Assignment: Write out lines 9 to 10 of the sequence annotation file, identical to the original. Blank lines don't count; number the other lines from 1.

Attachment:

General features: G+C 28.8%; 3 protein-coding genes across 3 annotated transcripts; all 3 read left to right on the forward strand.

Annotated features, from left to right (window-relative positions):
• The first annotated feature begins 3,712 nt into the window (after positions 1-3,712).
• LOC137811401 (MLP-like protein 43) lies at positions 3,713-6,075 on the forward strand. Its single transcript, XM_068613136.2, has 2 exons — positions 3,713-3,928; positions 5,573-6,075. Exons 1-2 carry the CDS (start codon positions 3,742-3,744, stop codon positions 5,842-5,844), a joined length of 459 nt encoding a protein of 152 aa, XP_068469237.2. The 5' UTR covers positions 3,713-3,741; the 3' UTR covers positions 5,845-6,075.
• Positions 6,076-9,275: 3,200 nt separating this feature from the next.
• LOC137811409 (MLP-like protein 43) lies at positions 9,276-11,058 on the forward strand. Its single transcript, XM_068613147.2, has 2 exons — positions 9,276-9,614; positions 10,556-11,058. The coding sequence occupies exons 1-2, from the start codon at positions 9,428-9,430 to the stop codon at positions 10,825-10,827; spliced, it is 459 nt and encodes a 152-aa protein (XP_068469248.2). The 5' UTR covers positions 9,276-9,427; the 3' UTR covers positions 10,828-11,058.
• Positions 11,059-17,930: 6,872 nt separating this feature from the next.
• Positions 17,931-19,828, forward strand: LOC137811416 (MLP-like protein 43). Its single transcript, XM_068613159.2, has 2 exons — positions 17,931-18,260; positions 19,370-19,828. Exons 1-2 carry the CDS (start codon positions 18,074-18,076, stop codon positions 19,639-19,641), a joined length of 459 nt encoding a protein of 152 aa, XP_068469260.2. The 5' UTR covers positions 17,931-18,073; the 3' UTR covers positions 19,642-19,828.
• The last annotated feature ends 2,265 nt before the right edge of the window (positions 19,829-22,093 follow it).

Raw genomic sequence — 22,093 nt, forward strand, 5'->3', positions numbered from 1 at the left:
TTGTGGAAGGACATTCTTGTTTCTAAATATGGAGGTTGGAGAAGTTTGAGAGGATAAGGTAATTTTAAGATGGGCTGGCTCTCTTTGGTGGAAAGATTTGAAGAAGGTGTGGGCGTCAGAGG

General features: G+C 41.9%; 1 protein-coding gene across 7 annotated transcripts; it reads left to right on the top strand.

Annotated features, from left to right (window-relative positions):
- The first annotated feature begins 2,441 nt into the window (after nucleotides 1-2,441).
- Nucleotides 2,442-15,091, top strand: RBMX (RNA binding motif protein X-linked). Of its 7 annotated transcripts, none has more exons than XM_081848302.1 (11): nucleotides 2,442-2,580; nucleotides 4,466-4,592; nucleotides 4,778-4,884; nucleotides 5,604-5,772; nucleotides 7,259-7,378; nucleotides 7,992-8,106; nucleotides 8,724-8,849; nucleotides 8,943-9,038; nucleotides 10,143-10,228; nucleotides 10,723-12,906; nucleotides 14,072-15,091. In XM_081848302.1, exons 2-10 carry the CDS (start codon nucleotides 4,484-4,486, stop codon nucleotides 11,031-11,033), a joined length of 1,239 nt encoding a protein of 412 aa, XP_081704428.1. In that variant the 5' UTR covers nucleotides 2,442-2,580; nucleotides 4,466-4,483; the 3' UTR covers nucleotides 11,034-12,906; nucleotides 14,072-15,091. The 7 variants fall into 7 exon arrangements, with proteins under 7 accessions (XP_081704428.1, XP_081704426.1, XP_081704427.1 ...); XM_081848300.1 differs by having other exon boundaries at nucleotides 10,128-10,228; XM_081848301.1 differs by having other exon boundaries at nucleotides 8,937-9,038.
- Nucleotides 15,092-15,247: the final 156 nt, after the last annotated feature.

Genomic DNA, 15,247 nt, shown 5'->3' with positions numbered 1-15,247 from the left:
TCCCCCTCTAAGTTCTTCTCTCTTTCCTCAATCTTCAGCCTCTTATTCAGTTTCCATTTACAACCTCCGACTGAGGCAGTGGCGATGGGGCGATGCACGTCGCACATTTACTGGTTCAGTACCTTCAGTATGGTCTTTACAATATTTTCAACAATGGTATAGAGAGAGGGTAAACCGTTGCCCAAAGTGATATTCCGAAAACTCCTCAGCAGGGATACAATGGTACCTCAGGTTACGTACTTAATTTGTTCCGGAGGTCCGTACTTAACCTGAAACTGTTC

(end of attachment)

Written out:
• The last annotated feature ends 2,265 nt before the right edge of the window (positions 19,829-22,093 follow it).

Raw genomic sequence — 22,093 nt, forward strand, 5'->3', positions numbered from 1 at the left: